Presidential Directive No. 59, which Jimmy Carter signed on July 25, revised U.S. nuclear strategy by changing targets in the Soviet Union from cities to military installations, from populated areas to leadership centers.

Carter's decision stirred a storm of protest because, it was said, PD-59 added legitimacy to the concept of a "limited" nuclear war. Both sides, according to the critics, will now be more willing to unsheath their nuclear weapons because it wouldn't necessarily start an all-out holocaust.

In fact, Carter's directive is only the latest refinement of a policy that has been on the books for six years. On Jan. 17, 1974, Richard Nixon affixed his signature to National Security Decision Memorandum No. 242. That document, still stamped "Top Secret-Sensitive," was the parent of PD-59, White House sources told my associate Dale Van Atta. The two papers contain largely the same message.

The Nixon memorandum made the new nuclear strategy appear technical and routine. Indeed, in the introductory words, Nixon himself argued that it was no big deal:

"I have reached the following decisions on the United States policy regarding planning for nuclear weapons employment. These decisions do not constitute a major new departure in U.S. nuclear reflect both existing political and military realities and my desire for a more flexible nuclear posture."

When the existence of PD-59 was made public, Carter adopted the same line. The United States had developed some "technological" refinements that permitted Soviet targets to be pinpointed more accurately, his spokesmen explained.

Nixon's top-secret policy statement outlined three general plans -- one for deterrence, another for limited nuclear war, the third for a general war. "The fundamental mission of U.S. nuclear forces is to deter nuclear war," the then-president wrote, "and plans for the employment of U.S. nuclear forces should support this mission."

Then he warned, nevertheless, that just because the enemy didn't use nuclear weapons, it would "not preclude U.S. use of nuclear weapons in response to conventional aggression."

The "deterrence" plan had three objectives: (1) "to deter nuclear attacks against the United States, its forces, and its bases overseas;" (2) "to deter attacks . . . against U.S. allies and those other nations whose security is deemed important to U.S. interests"; (3) "to inhibit [political and military] coercion of the United States by nuclear powers and . . . help inhibit coercion of U.S. allies by such powers."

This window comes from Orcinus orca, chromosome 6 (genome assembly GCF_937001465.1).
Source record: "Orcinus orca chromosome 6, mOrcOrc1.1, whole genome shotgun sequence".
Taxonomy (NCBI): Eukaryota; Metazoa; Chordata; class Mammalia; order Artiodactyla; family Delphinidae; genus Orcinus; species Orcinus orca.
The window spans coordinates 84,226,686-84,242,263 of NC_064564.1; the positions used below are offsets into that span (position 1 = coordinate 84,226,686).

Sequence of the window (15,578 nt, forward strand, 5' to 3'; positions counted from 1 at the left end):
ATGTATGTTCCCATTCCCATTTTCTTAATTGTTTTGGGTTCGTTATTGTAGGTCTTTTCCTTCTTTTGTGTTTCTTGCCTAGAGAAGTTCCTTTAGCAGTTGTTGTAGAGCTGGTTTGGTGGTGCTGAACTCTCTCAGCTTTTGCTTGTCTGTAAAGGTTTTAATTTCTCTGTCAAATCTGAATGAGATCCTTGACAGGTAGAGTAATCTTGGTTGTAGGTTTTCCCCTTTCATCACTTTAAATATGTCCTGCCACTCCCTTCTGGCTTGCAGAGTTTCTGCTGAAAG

These deterrence objectives are essentially the same as those Carter endorsed in PD-59. The second section of the Nixon memorandum calls for developing plans "for limited employment options which enable the United States to conduct selected nuclear operations."

The threat of a surgical nuclear strike, Nixon wrote, could be used "to seek early war termination on terms acceptable to the United States and its allies [and] at the lowest level of conflict feasible." The United States would have to hang tough, he said, to show our "determination to resist aggression," though "coupled with a desire to exercise restraint."

This would mean, Nixon contended, that the United States had to have the potential to "hold some vital enemy targets hostage to subsequent destruction by survivable nuclear forces" and to control "the timing and pace of attack execution, in order to provide the enemy opportunities to reconsider his actions."

Nixon's goal in the event of a general war was "to obtain the best possible outcome for the United States and its allies." This deceptively simple statement was then detailed with three subordinate objectives:

"(1) Maintenance of survivable strategic forces in reserve for protection and coercion during and after major nuclear conflict.

"(2) Destruction of the political, economic and military resources critical to the enemy's postwar power, influence and ability to recover. . . as a major power.

"(3) Limitation of damage to those political, economic and military resources critical to the continued power and influence of the United States and its allies."

After this was proclaimed, a target list of Soviet cities and essential military bases was deposited at Strategic Air Command headquarters near Omaha, Neb. More than half of the several thousand individual U.S. atomic warheads were aimed at Russia's military centers.

Carter's plan shifts a higher percentage of these warheads to military and political targets -- including the underground bunkers in which the Kremlin's high command would seek shelter.

But Jimmy Carter's PD-59 is the baby of Richard Nixon's NSDM-242. Another way of saying it is that the world has managed to survive what is now proclaimed as a "new" nuclear policy for the past six years.

This is at least a small comfort.